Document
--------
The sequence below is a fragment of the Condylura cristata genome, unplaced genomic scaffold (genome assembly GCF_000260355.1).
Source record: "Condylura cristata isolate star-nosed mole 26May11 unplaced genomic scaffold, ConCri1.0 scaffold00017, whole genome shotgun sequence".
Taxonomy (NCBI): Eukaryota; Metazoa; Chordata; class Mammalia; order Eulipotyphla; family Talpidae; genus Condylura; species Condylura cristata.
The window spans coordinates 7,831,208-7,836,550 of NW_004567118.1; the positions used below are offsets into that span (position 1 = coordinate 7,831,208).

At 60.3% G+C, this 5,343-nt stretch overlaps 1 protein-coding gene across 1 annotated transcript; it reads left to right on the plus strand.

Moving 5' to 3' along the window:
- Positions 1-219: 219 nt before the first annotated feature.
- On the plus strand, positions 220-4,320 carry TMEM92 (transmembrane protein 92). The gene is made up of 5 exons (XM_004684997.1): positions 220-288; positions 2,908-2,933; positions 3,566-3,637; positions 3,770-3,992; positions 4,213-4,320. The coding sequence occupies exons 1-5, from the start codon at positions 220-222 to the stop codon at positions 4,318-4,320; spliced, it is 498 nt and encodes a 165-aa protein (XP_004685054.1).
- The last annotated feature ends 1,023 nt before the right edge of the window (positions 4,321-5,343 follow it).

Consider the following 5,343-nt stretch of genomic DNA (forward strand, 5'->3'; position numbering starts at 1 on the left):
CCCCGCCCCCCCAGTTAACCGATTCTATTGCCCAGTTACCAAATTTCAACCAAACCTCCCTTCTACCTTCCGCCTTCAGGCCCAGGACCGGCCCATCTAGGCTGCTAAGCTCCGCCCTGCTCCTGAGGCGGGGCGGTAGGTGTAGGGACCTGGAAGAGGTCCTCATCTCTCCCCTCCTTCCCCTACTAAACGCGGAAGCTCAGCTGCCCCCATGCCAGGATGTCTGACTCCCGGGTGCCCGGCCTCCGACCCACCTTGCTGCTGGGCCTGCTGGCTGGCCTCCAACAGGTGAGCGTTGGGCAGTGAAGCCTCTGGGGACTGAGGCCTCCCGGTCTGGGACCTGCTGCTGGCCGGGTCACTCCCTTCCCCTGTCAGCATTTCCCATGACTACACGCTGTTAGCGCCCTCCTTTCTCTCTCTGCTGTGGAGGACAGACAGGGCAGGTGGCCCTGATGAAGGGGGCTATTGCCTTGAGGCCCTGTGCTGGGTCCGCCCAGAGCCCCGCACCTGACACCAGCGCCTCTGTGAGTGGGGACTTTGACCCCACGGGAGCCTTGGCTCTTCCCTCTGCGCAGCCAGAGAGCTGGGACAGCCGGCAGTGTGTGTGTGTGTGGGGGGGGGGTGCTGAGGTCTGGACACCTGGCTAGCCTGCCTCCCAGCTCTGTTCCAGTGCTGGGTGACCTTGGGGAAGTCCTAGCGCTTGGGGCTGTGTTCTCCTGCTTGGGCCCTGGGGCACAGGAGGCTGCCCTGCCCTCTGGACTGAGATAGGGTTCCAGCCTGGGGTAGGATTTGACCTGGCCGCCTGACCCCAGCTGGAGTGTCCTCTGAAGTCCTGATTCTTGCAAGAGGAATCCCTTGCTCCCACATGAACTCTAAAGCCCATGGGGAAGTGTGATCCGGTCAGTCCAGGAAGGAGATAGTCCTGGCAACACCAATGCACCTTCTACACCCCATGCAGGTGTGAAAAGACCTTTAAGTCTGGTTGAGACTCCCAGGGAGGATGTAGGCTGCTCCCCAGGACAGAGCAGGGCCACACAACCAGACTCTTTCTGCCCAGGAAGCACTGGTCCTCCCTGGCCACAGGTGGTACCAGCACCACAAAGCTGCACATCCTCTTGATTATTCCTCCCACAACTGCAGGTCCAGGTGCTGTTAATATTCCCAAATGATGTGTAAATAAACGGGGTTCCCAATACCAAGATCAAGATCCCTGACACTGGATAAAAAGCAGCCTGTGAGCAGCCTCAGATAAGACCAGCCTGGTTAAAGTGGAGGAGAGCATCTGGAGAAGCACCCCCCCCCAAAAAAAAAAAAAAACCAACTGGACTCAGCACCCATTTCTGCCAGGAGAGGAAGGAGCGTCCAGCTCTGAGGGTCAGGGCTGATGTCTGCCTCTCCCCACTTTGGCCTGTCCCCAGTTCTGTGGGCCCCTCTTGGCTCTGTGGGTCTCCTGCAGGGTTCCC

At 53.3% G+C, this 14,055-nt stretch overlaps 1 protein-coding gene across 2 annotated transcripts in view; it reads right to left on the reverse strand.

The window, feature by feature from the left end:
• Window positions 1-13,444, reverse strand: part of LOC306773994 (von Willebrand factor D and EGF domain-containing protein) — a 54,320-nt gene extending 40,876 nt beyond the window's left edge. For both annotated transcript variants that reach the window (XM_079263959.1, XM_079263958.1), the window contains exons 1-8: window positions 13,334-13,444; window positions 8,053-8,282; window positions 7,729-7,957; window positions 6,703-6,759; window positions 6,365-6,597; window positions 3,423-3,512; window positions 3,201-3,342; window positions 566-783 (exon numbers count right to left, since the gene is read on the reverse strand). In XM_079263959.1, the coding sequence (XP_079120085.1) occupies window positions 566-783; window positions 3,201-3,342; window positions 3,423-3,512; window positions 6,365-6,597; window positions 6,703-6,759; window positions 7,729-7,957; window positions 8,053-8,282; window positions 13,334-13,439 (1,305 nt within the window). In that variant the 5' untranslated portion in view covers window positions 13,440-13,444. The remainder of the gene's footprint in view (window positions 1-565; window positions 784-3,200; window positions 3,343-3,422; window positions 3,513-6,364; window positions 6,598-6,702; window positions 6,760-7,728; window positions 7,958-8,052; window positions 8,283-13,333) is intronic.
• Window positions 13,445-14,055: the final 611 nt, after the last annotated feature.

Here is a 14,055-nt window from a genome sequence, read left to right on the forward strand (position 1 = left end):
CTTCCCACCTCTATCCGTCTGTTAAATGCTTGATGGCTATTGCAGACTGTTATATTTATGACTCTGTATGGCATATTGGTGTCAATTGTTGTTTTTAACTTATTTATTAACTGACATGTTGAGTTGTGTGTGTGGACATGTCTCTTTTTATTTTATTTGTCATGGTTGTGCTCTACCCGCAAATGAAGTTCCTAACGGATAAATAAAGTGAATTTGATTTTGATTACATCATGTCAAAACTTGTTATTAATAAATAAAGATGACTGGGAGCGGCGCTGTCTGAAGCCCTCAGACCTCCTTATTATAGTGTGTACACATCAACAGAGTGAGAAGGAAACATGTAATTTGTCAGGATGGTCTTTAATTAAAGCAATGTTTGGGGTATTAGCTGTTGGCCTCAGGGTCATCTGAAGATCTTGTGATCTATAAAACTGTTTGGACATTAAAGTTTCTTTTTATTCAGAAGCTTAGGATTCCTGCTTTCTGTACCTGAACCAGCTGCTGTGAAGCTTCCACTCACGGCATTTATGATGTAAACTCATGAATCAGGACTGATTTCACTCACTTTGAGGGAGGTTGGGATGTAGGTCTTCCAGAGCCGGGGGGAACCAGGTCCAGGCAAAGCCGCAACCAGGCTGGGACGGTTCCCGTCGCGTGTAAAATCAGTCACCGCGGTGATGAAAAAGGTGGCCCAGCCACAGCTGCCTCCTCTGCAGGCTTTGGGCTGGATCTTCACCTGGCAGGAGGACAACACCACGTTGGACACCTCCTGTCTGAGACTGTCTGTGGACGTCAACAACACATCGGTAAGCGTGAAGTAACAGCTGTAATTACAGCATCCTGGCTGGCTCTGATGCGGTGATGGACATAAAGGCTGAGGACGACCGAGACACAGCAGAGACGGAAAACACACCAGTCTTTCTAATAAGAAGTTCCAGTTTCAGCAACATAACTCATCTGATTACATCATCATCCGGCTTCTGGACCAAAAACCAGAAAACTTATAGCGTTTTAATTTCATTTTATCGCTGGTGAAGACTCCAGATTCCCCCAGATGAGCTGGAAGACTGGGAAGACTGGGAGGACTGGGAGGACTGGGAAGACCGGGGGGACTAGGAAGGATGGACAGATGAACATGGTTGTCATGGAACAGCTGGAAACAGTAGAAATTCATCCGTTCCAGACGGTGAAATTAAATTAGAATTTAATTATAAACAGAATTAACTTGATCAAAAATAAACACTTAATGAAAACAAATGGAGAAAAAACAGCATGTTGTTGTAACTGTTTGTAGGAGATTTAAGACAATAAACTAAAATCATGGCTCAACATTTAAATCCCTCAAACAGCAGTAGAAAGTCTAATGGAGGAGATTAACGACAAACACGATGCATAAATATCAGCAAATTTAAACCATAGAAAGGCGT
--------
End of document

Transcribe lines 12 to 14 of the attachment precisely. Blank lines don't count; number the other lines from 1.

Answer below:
At 53.3% G+C, this 14,055-nt stretch overlaps 1 protein-coding gene across 2 annotated transcripts in view; it reads right to left on the reverse strand.

The window, feature by feature from the left end:
• Window positions 1-13,444, reverse strand: part of LOC306773994 (von Willebrand factor D and EGF domain-containing protein) — a 54,320-nt gene extending 40,876 nt beyond the window's left edge. For both annotated transcript variants that reach the window (XM_079263959.1, XM_079263958.1), the window contains exons 1-8: window positions 13,334-13,444; window positions 8,053-8,282; window positions 7,729-7,957; window positions 6,703-6,759; window positions 6,365-6,597; window positions 3,423-3,512; window positions 3,201-3,342; window positions 566-783 (exon numbers count right to left, since the gene is read on the reverse strand). In XM_079263959.1, the coding sequence (XP_079120085.1) occupies window positions 566-783; window positions 3,201-3,342; window positions 3,423-3,512; window positions 6,365-6,597; window positions 6,703-6,759; window positions 7,729-7,957; window positions 8,053-8,282; window positions 13,334-13,439 (1,305 nt within the window). In that variant the 5' untranslated portion in view covers window positions 13,440-13,444. The remainder of the gene's footprint in view (window positions 1-565; window positions 784-3,200; window positions 3,343-3,422; window positions 3,513-6,364; window positions 6,598-6,702; window positions 6,760-7,728; window positions 7,958-8,052; window positions 8,283-13,333) is intronic.